That is why the Indian camp would have been encouraged by the performance of their pace attack in the first ODI against New Zealand. In this long season, they will be relying on their second line of attack to deliver and share the workload with first-choice bowlers.
In his debut ODI against New Zealand at Dharamsala, Hardik Pandya displayed the right qualities to be seen as a genuine prospect. Then, after a harrowing experience in the last one-day series he played in, against Australia, Umesh Yadav calmed the nerves about his ability to adjust to the demands of limited-overs cricket. The duo, along with another consistent effort by Jasprit Bumrah, reduced the game to a no-contest. A sharp pace arsenal can be maintained only by managing the spearheads well. Over the seasons, it has been an area where Indian cricket has struggled. Even until recently, it was a tough situation. Mohammed Shami was out for a long period due to injury and Bhuvneshwar Kumar is nursing a niggle. Ishant Sharma is the most fragile, his career marred by frequent breakdowns, mostly due to a vulnerable ankle.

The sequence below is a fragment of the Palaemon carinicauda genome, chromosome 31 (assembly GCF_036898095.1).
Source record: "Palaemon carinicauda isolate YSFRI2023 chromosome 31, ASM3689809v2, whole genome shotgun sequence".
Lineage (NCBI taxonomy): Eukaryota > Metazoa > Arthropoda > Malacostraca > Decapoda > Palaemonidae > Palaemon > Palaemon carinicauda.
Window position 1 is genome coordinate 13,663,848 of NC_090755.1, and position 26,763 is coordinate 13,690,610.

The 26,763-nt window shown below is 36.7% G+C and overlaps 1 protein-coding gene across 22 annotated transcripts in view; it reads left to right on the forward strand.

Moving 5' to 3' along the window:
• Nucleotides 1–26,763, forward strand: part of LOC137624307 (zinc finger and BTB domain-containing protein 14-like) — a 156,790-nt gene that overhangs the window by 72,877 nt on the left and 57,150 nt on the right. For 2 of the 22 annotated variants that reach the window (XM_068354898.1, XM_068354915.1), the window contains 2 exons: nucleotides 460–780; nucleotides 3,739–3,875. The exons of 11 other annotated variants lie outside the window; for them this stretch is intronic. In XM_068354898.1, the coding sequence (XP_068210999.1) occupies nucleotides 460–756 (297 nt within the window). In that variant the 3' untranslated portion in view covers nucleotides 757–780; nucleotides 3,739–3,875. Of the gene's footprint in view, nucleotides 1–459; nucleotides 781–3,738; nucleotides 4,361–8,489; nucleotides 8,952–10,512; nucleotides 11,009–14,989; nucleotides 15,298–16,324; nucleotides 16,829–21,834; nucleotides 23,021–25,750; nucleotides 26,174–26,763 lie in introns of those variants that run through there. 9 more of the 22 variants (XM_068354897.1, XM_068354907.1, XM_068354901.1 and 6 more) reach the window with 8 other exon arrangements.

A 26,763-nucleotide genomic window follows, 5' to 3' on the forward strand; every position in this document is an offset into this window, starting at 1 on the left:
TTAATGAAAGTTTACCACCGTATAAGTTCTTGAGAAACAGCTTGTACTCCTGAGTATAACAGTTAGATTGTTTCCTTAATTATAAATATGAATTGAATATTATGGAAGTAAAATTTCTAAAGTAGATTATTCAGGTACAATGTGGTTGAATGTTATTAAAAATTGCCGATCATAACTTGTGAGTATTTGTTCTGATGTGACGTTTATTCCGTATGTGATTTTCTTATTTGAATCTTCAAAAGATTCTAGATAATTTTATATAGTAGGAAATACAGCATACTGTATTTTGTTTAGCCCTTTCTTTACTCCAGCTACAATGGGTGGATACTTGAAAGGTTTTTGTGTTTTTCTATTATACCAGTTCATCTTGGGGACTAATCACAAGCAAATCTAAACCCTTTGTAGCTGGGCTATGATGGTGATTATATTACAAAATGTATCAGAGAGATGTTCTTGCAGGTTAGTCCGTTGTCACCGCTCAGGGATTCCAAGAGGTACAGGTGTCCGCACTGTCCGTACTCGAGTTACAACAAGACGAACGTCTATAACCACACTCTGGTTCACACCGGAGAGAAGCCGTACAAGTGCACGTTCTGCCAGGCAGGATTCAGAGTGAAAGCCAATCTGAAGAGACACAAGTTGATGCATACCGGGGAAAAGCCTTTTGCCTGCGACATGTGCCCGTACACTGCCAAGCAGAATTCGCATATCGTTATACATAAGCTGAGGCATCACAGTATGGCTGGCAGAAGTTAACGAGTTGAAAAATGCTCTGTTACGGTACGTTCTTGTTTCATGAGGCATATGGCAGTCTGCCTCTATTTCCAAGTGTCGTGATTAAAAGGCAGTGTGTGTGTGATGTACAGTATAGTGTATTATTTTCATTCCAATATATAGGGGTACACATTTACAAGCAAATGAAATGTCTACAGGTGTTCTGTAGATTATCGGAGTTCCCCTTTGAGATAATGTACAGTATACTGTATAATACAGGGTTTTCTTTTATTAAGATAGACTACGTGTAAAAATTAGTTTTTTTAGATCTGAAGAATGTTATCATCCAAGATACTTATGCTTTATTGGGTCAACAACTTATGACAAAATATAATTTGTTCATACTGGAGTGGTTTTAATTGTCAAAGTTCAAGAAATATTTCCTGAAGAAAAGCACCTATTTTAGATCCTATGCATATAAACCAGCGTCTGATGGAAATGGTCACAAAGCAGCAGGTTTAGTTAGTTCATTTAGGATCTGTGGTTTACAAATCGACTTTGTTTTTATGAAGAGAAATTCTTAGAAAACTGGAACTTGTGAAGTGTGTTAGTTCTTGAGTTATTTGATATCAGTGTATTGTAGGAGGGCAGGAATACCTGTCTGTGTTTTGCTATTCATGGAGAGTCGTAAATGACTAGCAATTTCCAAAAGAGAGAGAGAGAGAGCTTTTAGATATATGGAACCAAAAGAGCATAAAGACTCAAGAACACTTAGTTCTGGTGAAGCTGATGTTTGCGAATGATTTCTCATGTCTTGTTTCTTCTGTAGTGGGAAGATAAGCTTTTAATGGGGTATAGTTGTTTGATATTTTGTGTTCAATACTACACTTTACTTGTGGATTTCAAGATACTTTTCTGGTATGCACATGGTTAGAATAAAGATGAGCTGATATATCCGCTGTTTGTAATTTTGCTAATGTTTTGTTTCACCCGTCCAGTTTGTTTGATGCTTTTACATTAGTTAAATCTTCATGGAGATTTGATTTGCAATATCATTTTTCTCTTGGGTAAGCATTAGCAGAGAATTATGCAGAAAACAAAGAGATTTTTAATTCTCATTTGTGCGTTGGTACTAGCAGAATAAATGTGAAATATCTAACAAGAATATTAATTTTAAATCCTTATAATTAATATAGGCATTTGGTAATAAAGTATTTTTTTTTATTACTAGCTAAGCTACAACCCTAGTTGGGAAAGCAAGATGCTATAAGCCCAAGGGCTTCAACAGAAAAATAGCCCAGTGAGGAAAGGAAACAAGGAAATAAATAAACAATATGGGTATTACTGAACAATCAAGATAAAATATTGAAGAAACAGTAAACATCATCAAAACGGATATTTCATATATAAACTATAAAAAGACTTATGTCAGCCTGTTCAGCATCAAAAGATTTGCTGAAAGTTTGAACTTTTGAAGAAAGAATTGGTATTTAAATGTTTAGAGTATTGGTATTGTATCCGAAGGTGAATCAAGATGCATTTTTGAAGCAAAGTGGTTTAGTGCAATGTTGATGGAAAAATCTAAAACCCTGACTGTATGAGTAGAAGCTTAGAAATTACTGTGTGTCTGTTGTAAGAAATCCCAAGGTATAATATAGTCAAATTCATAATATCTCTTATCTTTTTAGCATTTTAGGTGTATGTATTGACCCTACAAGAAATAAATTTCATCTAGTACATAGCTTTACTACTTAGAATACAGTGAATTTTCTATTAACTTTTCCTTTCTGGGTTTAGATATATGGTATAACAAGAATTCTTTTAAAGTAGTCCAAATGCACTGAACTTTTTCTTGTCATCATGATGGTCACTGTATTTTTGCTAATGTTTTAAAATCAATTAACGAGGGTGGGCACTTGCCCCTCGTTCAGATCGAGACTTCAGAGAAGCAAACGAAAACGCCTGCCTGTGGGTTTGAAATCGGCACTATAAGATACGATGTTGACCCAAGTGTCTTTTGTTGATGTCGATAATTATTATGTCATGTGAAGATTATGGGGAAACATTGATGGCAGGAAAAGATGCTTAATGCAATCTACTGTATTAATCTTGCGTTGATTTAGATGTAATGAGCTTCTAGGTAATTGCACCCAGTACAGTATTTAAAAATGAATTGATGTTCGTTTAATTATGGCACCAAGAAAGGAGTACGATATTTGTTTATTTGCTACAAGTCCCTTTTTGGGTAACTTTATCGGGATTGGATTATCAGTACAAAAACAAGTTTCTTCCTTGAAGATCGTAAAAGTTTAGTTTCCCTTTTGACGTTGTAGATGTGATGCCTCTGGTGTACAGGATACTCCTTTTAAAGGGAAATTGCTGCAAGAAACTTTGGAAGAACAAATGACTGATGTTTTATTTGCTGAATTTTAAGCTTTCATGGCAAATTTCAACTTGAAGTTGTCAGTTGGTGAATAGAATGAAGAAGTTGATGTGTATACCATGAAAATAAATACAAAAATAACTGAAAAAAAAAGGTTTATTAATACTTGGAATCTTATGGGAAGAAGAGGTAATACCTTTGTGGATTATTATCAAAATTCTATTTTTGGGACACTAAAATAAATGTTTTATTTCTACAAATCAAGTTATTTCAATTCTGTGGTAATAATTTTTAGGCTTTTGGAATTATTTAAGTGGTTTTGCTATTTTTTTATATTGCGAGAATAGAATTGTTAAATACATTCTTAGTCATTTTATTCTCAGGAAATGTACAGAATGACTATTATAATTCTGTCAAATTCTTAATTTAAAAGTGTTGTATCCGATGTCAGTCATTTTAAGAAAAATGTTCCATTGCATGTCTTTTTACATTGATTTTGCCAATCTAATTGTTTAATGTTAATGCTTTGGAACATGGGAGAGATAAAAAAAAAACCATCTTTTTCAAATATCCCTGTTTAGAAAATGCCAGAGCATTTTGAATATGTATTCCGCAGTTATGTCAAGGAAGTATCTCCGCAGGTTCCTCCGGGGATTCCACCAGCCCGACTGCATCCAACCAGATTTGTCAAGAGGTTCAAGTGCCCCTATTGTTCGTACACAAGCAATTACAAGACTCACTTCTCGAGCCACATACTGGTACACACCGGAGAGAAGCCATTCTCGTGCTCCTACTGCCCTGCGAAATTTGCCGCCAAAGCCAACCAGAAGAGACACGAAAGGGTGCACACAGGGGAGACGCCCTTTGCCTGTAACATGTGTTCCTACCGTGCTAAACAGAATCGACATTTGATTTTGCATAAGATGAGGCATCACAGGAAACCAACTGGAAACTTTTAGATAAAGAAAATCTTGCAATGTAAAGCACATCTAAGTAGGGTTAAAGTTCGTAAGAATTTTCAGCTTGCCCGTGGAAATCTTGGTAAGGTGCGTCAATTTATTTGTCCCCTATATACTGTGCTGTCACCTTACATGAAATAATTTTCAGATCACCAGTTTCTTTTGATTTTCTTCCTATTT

Genuine strike bowlers have come at a premium in Indian cricket. Kapil Dev, Javagal Srinath, Zaheer Khan, Ashish Nehra and the list ends.
The value of these men can be gauged by what happened once Zaheer broke down on the first day of the 2011 series in England. With their chief tormentor out, England capitalised on home advantage, dishing out seam-friendly wickets. The result: a 4-0 rout.
It was a harsh lesson, and hence the focus on having a strong talent pool. Apart from Bumrah and Pandya, India have discovered Barinder Sran can cope with the rigours of international cricket. Dhawal Kulkarni and Mohit Sharma have also proved effective in limited-overs cricket.